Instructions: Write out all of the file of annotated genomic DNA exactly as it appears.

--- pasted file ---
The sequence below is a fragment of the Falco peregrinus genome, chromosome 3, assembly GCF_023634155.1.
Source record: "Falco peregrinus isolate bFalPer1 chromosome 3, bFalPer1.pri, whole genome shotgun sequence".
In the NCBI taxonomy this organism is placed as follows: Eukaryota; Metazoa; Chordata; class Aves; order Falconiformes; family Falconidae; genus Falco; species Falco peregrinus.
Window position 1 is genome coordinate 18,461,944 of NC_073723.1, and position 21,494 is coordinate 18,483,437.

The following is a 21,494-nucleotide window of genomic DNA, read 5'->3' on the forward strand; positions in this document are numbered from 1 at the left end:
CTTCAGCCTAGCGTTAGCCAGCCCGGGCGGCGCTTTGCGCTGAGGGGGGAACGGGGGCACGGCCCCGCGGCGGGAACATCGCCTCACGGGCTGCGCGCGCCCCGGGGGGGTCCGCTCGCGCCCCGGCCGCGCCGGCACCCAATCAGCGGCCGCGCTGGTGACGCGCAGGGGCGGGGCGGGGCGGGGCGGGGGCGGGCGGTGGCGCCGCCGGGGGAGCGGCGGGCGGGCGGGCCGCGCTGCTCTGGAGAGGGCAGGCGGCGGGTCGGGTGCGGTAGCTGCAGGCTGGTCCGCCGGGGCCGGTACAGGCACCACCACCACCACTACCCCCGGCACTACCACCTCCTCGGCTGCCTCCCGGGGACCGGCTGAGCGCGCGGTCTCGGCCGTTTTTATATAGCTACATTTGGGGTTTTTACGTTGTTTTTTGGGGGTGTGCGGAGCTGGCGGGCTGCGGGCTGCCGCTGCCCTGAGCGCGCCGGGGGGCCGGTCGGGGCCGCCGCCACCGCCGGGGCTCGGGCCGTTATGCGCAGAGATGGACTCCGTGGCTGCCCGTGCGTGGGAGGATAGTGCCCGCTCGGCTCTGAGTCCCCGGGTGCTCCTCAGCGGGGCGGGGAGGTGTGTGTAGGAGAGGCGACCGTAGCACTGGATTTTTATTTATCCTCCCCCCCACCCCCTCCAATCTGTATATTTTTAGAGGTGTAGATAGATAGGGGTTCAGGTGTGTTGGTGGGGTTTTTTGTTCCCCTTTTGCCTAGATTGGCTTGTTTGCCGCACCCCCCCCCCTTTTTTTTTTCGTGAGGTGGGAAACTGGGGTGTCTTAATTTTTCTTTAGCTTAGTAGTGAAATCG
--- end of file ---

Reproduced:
The sequence below is a fragment of the Falco peregrinus genome, chromosome 3, assembly GCF_023634155.1.
Source record: "Falco peregrinus isolate bFalPer1 chromosome 3, bFalPer1.pri, whole genome shotgun sequence".
In the NCBI taxonomy this organism is placed as follows: Eukaryota; Metazoa; Chordata; class Aves; order Falconiformes; family Falconidae; genus Falco; species Falco peregrinus.
Window position 1 is genome coordinate 18,461,944 of NC_073723.1, and position 21,494 is coordinate 18,483,437.

The following is a 21,494-nucleotide window of genomic DNA, read 5'->3' on the forward strand; positions in this document are numbered from 1 at the left end:
CTTCAGCCTAGCGTTAGCCAGCCCGGGCGGCGCTTTGCGCTGAGGGGGGAACGGGGGCACGGCCCCGCGGCGGGAACATCGCCTCACGGGCTGCGCGCGCCCCGGGGGGGTCCGCTCGCGCCCCGGCCGCGCCGGCACCCAATCAGCGGCCGCGCTGGTGACGCGCAGGGGCGGGGCGGGGCGGGGCGGGGGCGGGCGGTGGCGCCGCCGGGGGAGCGGCGGGCGGGCGGGCCGCGCTGCTCTGGAGAGGGCAGGCGGCGGGTCGGGTGCGGTAGCTGCAGGCTGGTCCGCCGGGGCCGGTACAGGCACCACCACCACCACTACCCCCGGCACTACCACCTCCTCGGCTGCCTCCCGGGGACCGGCTGAGCGCGCGGTCTCGGCCGTTTTTATATAGCTACATTTGGGGTTTTTACGTTGTTTTTTGGGGGTGTGCGGAGCTGGCGGGCTGCGGGCTGCCGCTGCCCTGAGCGCGCCGGGGGGCCGGTCGGGGCCGCCGCCACCGCCGGGGCTCGGGCCGTTATGCGCAGAGATGGACTCCGTGGCTGCCCGTGCGTGGGAGGATAGTGCCCGCTCGGCTCTGAGTCCCCGGGTGCTCCTCAGCGGGGCGGGGAGGTGTGTGTAGGAGAGGCGACCGTAGCACTGGATTTTTATTTATCCTCCCCCCCACCCCCTCCAATCTGTATATTTTTAGAGGTGTAGATAGATAGGGGTTCAGGTGTGTTGGTGGGGTTTTTTGTTCCCCTTTTGCCTAGATTGGCTTGTTTGCCGCACCCCCCCCCCTTTTTTTTTTCGTGAGGTGGGAAACTGGGGTGTCTTAATTTTTCTTTAGCTTAGTAGTGAAATCG